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Briefing highlights

  • Morneau, Sousa, Tory to meet on housing
  • MLS home price index rises 18.6 per cent
  • Goldman Sachs profit misses estimates
  • Bank of America posts jump in profit

The bubble

With the exception of speculators looking for instant gratification, just about everyone thinks someone should do something about Toronto’s housing bubble.

Today would be good.

Federal Finance Minister Bill Morneau passed on the opportunity in his latest budget. And the Bank of Canada certainly isn’t going to raise interest rates to cool down Toronto and other hot spots in Southern Ontario.

That’s not to suggest that either should use national measures to hose down speculators and home buyers in one region of the country. But it is worth noting that some other markets are also inflating and the already wildly unaffordable Vancouver is showing signs of having hit bottom.

Remember, too, that Mr. Morneau has already taken tax and mortgage measures, and that Bank of Canada Governor Stephen Poloz doesn’t believe higher interest rates would fight the blaze all that well.

Mr. Morneau isn’t prepared to let the matter rest, however. Even though he took no new measures, he asked to meet with Ontario Finance Charles Sousa, who said he plans to address the issue in his upcoming budget, and Toronto Mayor John Tory to discuss what can be done as prices rise seemingly by the day.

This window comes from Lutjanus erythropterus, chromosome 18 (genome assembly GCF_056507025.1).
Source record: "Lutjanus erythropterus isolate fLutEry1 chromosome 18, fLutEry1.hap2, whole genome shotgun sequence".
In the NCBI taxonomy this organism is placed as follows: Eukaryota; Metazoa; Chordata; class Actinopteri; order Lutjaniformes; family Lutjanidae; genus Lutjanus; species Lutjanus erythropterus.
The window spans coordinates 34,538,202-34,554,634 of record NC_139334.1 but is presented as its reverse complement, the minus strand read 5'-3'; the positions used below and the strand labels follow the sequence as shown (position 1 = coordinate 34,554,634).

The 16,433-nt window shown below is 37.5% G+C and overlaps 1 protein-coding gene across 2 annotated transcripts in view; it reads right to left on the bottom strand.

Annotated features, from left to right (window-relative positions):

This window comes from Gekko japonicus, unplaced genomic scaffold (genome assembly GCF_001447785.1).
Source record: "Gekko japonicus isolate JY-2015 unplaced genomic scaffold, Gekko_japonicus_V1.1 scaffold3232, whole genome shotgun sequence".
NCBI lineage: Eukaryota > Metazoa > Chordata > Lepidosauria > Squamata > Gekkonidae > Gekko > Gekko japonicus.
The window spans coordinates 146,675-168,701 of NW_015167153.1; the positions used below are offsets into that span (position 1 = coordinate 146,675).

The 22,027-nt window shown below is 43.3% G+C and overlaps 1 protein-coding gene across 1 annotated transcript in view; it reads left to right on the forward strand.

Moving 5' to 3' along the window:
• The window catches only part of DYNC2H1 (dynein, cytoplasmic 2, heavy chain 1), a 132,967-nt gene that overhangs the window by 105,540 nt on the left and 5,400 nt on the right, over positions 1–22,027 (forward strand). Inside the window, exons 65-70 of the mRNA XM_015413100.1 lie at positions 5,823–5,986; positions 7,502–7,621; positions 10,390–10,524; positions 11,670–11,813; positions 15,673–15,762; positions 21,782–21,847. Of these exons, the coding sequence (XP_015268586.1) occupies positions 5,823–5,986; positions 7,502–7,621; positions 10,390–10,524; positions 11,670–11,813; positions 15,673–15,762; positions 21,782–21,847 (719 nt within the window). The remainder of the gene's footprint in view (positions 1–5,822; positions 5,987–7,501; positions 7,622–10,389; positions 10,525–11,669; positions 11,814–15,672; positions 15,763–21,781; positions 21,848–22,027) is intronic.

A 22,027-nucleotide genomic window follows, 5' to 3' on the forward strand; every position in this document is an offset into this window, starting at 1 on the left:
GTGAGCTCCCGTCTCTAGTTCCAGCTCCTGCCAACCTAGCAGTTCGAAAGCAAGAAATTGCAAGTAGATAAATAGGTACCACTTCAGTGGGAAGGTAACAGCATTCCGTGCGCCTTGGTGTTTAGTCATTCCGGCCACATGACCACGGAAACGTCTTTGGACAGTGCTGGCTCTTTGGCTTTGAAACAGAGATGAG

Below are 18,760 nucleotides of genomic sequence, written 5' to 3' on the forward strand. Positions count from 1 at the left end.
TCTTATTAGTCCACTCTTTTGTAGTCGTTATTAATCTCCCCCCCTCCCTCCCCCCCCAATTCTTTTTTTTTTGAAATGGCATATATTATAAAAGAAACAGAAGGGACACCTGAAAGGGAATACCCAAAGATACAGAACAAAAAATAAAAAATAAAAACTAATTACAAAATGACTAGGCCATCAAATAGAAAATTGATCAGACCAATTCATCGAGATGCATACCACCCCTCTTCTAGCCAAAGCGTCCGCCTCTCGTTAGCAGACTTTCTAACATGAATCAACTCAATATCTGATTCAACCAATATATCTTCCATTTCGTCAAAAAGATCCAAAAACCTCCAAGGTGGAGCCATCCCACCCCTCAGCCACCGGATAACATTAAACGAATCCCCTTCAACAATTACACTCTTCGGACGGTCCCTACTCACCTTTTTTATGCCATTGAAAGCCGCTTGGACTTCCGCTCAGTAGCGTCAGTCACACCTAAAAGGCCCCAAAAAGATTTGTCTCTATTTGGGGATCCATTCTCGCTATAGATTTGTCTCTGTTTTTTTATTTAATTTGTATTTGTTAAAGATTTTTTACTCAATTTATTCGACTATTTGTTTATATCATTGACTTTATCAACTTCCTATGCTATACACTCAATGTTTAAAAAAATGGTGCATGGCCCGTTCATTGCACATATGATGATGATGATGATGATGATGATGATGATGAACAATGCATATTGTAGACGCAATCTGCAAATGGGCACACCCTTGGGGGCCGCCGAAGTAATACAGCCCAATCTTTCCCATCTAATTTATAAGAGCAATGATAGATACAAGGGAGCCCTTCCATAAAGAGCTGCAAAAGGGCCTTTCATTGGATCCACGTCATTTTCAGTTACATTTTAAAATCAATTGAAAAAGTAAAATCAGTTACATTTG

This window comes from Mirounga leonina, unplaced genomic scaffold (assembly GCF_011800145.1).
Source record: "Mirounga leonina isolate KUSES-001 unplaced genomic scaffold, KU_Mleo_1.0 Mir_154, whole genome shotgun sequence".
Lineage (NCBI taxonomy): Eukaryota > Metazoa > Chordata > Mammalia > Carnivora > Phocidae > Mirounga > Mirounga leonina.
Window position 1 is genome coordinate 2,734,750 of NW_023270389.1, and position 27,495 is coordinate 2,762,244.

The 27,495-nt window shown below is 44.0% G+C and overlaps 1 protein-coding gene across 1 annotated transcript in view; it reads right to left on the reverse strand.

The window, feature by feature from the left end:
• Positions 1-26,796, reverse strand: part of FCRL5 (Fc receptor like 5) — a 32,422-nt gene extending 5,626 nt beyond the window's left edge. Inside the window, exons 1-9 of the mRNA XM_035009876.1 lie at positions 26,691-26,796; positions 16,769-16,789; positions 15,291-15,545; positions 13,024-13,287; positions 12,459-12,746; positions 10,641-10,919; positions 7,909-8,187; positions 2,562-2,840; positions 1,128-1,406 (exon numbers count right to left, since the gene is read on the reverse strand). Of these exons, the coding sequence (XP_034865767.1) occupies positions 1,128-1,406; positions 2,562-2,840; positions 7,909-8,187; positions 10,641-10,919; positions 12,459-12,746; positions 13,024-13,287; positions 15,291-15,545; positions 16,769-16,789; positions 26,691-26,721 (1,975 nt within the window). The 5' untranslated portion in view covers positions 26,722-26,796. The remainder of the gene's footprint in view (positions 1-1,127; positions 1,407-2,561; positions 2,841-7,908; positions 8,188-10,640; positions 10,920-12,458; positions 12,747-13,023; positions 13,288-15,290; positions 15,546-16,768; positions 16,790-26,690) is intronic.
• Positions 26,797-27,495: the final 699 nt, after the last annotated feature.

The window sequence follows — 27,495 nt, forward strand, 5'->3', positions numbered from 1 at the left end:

Often, actually by the day.

That puts the spotlight on Mr. Sousa and Mr. Tory when they hold that meeting with the federal finance minister in Toronto this afternoon.

“They are likely to announce a desire to act in co-ordinated fashion on the challenges facing Toronto,” Derek Holt, Bank of Nova Scotia’s head of capital markets economics, said of the meeting, adding that “blunt cross-country ‘solutions’ to strained affordability may, in fact, be ill-advised” given that the trouble lies in Ontario.

Some new Ontario measures have been kicked around. And, as The Globe and Mail’s Justin Giovannetti reports, the province is eyeing a speculation tax on non-resident buyers, though there are no details.

Coincidental though it may be, Mr. Morneau, Mr. Sousa and Mr. Tory have the latest national and local numbers to spur them on, with the release of the Canadian Real Estate Association's monthly report on March sales and prices.

We already know from the Toronto Real Estate Board’s March report that the city is on fire, with the MLS home price index showing an annual surge of almost 29 per cent last month. Still, the report should add urgency to the discussion.

“Bubble much?” Bank of Montreal senior economist Benjamin Reitzes said of the latest Toronto numbers.

“The areas bordering Toronto are red hot, as well, due to spillover, as buyers move as far as necessary to afford a home.”

The CREA report showed national home sales up 1.1 per cent in March from February, and up 6.6 per cent from a year earlier.

The national average sale price climbed 18.6 per cent from a year earlier and, more importantly, the MLS home price index showed an annual surge of 18.6 per cent.